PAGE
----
Allen played football as a freshman at Catholic Central High School in Grand Rapids, and then was a manager for his final three years. He knew that he wanted to be involved in the Notre Dame student managers program before he ever set foot on campus. But Allen didn’t have any expectations beyond giving the very competitive program his best shot.

“There was no question that I was going to try out for it, but I had no idea if I was going to make it,” says Allen of the process by which he eventually earned the role of head football manager out of nearly 100 candidates from his freshman class.

“I never set goals like that,” he says. “It’s been my nature, if I do take something on, I just work very hard at it.

“A lot of times, that’s how I wound up being the head of a variety of organizations,” Allen says. “I never had those as goals.”

One of the organizations that Allen has found himself heading is Notre Dame’s Monogram Club, serving as president in 1997-98 and also as a member of the Club’s board of directors and in his current role as advisor to the board. Along with the men who immediately preceded and followed him as president, Dan Shannon and Mike Heaton, Allen helped guide the Club to a greater emphasis on supporting the University in issues of greater importance to current and former student-athletes.

“If you look at what the Club and its staff have done on the human services side of things, if you add it all up, it’s quite a lot,” Allen says. “Each year, the Club’s leadership just gets better and better.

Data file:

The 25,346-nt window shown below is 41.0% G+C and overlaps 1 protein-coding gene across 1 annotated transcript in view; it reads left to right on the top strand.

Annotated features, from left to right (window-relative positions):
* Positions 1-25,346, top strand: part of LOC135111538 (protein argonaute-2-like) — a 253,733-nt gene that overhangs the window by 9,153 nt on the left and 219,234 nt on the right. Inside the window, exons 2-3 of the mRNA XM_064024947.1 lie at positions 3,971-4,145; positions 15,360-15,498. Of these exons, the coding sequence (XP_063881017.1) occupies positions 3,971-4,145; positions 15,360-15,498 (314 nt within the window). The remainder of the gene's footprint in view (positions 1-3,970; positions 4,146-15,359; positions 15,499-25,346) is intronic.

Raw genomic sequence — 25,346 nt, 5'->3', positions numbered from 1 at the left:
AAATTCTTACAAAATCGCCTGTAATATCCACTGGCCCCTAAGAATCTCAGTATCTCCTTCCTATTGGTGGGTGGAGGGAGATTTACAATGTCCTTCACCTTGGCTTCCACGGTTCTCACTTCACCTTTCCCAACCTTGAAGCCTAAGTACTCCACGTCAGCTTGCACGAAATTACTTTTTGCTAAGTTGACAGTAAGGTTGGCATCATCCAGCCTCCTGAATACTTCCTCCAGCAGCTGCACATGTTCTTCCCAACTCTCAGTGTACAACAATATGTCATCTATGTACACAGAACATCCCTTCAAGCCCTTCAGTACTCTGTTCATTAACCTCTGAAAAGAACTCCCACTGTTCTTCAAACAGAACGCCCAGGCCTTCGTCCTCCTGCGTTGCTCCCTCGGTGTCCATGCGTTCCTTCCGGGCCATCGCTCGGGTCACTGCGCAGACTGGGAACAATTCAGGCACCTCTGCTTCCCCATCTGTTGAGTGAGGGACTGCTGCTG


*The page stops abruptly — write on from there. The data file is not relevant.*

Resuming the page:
“It has been rewarding to work with a group that achieved so much for Notre Dame, and at the same gain new friendships over the 20 years in which I have been involved on the Monogram board.”

Of course, Allen fits right in with a group of great achievers, and he credits much of his success to his experience as a student manager.

“It’s a special experience,” he says.

Allen values so highly his time as a student manager that he and his wife, Sue, donated to the University The Allen Equipment Room, which is located within the Guglielmino Athletics Complex and houses Notre Dame’s football equipment staff and storage facility.

Also located within the Gug is a plaque listing all previous football managers along with a quote from former Notre Dame head coach Lou Holtz that, in Allen’s view, perfectly sums up the contributions of Notre Dame student managers:

“I have always been extremely impressed with the student managers’ organization at Notre Dame. It is a very unique and impressive organization that supports so many of the varsity athletic programs. The managers play an integral role behind the scenes in support of all of the coaches and players. I wish I could buy 10% of each of their futures as they will truly be the leaders of tomorrow.”

Allen also underwrote the players’ and coaches’ entrance to the facility, and his contribution is noted with another plaque:

This entrance is dedicated to Notre Dame’s student managers – past, present and future – for their support of all varsity sport programs. The managers’ commitment of time, talent and energy serves a vital role in the success of the University’s athletic program, upholding the proud tradition of Notre Dame.

Despite all of his accomplishments, though, Allen values most his family. He and Sue recently celebrated their 45th wedding anniversary, and they have been blessed with five children –son Mike, a 1988 graduate of Notre Dame; son Steve and his wife Maria; and daughter Kat and her husband Rob. The Allens also have six grandchildren – Jaret, Kyra, Jacob, Alex, Sydney and Ty.

“My greatest pleasure is the time I spend with my family,” Allen says.

As a military veteran, an extremely successful businessman, as an honored civic leader, as a champion of education, children and families, and as a friend and confidant of a United States president, Marty Allen will leave a great number of wonderful legacies – but none as important to him and his wife Sue as those children and grandchildren.